Sam Stites

So you want to learn web development?

March 2, 2014

02 March 2014 - San Francisco

A few of my friends have been asking me how to get started with learning how to program. Most of them come from Comp-sci backgrounds from undergrad, and want to start free lancing but have no idea how to start applying their skills in a formal real-world job setting. When you know a ton of smart people who want to split their time between their love for computer science and circus, you get a lot of interest in the digital nomad lifestyle.

This side of the compsci world is a little different from a trraditional academic setting. Tread this more as a masterlist of resources that I’d recommend to you so that you can get run up to speed with a modern industry professional. Beyond that, a lot of your job will be trying to keep up with the time and noticing industry trends.

To start, I really have to tell you that my biases are geared towards Javascript, Python, and C/C++ as being a solid grounding basis and then some. That’ll put you in the profile of a pretty amazing dev-head, in my opinion. Languages I’d like to look into in my language portfolio include Julia, Go, and Clojure. Those won’t help you now in fact - C/C++ won’t really help you out starting off in the beginning anyways.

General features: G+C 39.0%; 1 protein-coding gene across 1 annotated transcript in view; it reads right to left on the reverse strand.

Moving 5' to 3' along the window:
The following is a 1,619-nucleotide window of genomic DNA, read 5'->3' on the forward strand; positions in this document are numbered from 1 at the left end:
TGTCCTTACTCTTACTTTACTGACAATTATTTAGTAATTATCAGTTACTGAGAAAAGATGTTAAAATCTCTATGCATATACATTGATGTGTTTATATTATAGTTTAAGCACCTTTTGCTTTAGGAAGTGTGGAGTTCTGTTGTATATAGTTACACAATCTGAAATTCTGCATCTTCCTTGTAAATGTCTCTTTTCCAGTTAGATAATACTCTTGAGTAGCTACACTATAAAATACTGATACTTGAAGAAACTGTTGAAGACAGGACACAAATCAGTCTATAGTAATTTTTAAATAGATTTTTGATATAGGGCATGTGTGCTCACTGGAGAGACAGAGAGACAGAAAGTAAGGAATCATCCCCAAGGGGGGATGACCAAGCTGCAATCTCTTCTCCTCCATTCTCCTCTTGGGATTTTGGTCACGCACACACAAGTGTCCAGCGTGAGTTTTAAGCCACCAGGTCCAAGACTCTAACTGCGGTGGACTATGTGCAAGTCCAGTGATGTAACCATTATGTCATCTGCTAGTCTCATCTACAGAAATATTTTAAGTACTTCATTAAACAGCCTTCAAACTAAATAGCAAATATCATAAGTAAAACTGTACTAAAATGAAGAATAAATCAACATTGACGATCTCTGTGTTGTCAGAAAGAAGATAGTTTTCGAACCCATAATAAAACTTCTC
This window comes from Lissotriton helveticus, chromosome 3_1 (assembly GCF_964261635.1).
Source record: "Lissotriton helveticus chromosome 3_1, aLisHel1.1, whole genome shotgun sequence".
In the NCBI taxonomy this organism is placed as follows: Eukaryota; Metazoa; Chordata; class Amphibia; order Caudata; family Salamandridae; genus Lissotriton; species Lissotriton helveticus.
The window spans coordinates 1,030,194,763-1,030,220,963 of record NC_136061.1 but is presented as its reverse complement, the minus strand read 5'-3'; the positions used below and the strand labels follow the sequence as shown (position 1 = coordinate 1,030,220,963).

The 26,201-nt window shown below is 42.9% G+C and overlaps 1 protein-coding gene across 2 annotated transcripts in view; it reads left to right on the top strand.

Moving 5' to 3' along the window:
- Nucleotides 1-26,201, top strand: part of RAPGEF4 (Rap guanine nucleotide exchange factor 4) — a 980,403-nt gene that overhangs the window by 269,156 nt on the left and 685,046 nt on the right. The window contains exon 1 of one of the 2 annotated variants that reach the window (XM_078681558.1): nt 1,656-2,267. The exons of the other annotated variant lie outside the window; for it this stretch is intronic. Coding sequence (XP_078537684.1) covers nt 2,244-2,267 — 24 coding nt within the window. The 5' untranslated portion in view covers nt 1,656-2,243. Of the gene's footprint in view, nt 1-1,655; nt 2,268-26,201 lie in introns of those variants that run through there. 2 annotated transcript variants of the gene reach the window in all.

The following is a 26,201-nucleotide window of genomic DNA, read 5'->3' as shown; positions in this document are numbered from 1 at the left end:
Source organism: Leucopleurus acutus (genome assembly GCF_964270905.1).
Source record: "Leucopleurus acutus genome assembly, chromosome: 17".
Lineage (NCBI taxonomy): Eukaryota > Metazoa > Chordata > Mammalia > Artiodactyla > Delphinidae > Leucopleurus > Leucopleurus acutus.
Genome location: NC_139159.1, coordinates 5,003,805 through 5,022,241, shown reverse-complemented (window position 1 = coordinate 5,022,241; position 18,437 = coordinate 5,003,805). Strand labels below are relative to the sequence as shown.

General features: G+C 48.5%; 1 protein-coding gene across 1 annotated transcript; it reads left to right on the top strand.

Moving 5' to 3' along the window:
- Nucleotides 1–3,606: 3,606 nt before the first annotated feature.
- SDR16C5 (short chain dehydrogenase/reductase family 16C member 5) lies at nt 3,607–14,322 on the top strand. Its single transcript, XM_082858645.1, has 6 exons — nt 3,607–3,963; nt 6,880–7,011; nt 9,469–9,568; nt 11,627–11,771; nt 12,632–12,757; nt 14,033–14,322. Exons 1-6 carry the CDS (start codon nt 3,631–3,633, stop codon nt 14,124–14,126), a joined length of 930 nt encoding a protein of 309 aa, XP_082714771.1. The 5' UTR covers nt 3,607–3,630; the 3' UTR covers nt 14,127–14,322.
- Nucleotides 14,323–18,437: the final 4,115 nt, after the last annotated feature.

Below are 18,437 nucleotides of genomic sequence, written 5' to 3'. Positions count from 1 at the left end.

Back to the remainder - Python and Javascript. Javascript is on the rise since every webdev will have to encounter it at some point. Currently, you could call it the language of the internet. With the rise of Node.js - javascript is expanding beyond the browser and is on the rise as the next language where you can get fully ‘full-stack’ developers with one language. Learn this first. You’re also already on track with your CS degree that you have compsci fundamentals, C++ and Java - also Scheme / whatever the curriculum at Vassar is moving with these days. We also won’t be getting into Node in this email, but node blows all of that out of the water. It makes servers run as fast as C++/Go. It’s beautiful.

The idea here is to run you up to speed as a client-facing developer in Angular, which will be a great way to get started on your path of being a ‘digital nomad.’ After that, get into django or node. Here I recommend python since it’s in higher demand in the Boston area than Node jobs. I’m less familiar with this space though, and that’s where this will need some future updates.

Other skills you’ll need to pick up to pit you out as a good front-end dev include some CSS-preprocessor, and client-oriented optimizations. Overall, our lesson plan is going to look something like this:

Hope this isn’t too much/overloads you with your classes right now. Take them one at a time and give me status updates!

Also - if you want to apply to Hack Reactor you should do it as soon as possible!

Keep me posted! -Sam